A second example of slow thinking is taking the time to reflect. To stop and think about what we learn every day and share those insights with each other. In French we have a wonderful expression for this: reculer pour mieux sauter.

Get started with these ten questions

I’d like to turn these three tips into the following questionnaire. Why don’t you use them and get started with your team?

1. Which are our high-value activities?

2. How many hours of focus time are we going to block?

3. How are we going to guarantee that we use that focus time to hunt elephants?

4. Which meetings have little added value?

5. Which parts can we take out of our meetings and do up front?

6. For how many of our activities are we in reactive/proactive mode?

7. Which percentage of our time do we want to spend in proactive mode?

8. How are we going to guarantee that we will keep on learning?

9. How are we going to make sure we learn from one another?

10. For which kind of activities do we want to meet physically?

The term “hybrid” makes the grade. It stands for a healthy balance between slow and fast thinking. Between proactiveness and reactiveness. Between effort and rest. Between working together and on your own. Between synchronous and asynchronous communication.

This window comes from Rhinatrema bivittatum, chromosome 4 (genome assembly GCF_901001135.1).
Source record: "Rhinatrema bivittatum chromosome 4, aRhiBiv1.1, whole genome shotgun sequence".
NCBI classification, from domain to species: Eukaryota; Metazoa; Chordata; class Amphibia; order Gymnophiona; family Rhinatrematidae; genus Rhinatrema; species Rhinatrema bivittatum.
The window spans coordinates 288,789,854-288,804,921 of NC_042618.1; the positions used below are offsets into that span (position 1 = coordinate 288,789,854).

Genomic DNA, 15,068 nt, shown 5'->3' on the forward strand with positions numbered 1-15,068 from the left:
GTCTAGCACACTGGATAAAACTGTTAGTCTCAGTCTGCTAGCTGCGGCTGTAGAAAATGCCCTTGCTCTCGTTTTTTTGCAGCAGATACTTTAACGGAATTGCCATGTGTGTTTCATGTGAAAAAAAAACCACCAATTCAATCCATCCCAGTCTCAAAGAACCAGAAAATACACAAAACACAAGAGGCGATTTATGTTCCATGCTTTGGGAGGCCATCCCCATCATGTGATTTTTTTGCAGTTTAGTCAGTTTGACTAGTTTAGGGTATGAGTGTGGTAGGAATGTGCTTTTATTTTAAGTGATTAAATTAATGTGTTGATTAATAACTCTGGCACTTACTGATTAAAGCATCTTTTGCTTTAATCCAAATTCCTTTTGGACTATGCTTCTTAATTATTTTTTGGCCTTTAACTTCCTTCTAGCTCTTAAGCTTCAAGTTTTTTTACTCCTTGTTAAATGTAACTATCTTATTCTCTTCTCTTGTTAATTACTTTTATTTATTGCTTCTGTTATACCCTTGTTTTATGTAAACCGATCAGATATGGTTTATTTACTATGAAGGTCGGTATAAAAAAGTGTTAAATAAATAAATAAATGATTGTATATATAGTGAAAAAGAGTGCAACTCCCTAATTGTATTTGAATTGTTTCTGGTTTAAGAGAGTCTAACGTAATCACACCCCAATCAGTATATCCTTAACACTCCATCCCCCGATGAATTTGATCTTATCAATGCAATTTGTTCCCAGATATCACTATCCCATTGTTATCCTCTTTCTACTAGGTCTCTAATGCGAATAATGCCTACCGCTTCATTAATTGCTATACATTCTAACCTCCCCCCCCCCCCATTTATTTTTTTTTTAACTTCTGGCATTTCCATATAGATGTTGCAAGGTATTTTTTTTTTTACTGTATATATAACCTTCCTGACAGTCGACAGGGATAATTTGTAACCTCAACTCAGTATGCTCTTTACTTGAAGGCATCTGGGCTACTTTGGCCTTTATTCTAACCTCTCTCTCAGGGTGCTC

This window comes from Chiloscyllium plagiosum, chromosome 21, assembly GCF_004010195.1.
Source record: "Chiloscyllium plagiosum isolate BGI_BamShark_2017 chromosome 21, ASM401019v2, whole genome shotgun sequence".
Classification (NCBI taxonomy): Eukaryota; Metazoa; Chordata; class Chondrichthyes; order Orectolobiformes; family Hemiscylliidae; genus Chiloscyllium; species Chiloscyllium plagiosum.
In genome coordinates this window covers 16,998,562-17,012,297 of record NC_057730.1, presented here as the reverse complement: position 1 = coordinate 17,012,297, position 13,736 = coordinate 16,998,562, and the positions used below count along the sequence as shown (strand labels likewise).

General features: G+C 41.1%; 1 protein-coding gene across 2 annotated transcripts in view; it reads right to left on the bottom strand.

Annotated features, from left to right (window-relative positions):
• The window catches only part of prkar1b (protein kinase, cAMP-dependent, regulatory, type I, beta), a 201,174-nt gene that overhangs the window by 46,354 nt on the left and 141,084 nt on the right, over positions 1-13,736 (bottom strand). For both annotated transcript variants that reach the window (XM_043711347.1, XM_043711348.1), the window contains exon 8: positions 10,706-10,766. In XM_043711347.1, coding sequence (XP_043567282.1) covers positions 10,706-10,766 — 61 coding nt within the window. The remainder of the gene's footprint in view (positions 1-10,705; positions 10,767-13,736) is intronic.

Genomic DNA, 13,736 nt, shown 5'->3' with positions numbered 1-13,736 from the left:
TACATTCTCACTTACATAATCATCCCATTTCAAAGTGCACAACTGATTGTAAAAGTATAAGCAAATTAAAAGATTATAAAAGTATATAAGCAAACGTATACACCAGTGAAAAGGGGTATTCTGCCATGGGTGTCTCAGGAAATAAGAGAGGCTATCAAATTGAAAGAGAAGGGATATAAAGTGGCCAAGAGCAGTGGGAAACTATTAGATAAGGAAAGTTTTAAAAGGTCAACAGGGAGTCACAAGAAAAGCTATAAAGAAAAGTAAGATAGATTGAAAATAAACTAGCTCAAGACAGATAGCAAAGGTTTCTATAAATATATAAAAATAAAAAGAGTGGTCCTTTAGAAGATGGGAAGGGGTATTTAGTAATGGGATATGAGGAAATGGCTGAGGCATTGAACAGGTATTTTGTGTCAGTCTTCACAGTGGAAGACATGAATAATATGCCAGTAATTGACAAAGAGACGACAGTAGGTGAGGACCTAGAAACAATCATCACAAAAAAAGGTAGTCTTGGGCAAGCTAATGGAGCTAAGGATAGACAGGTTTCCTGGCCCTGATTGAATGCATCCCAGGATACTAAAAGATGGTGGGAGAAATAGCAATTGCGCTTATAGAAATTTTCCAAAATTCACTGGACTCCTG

Go and look for a healthy balance together with your team.

And don’t let anyone scorn this movement. Hybrid Work is a cry for work that works. For meaningful work.

Who wouldn't want to embrace this endeavour?

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“All experts agree. The ideal combination is two days at home and three days at the office.”

Oh now really?

The research used to justify this statement is from Professor Nicholas Bloom. What no one tells us is that this particular research dates from 2014. And that is done in China. With call centre employees.

Are we going to carry on gaping at a study that is 7 years old, from a period where the digital workplace was still in its infancy?

In many organisations the urge to regulate seems to prevail. There is an obvious lack of vision. And if there is a vision, there is not a word to be found about the customer, who seems to be missing in the story.

Not so at the Belgian organisation, DELA.

Hybrid Work regulated by strict rules, is doomed to die even before it is born.

In the text below, you find some parts of their home working policy, the result of a close dialogue between employees and management.

Read and discover how

  • Hybrid Work is not regulated by strict rules;

  • Hybrid is defined as a compelling vision of the future where clients and employees play a crucial role;

  • Hybrid is defined as a way to shape a result- and people-driven work environment.

DELA’s home working policy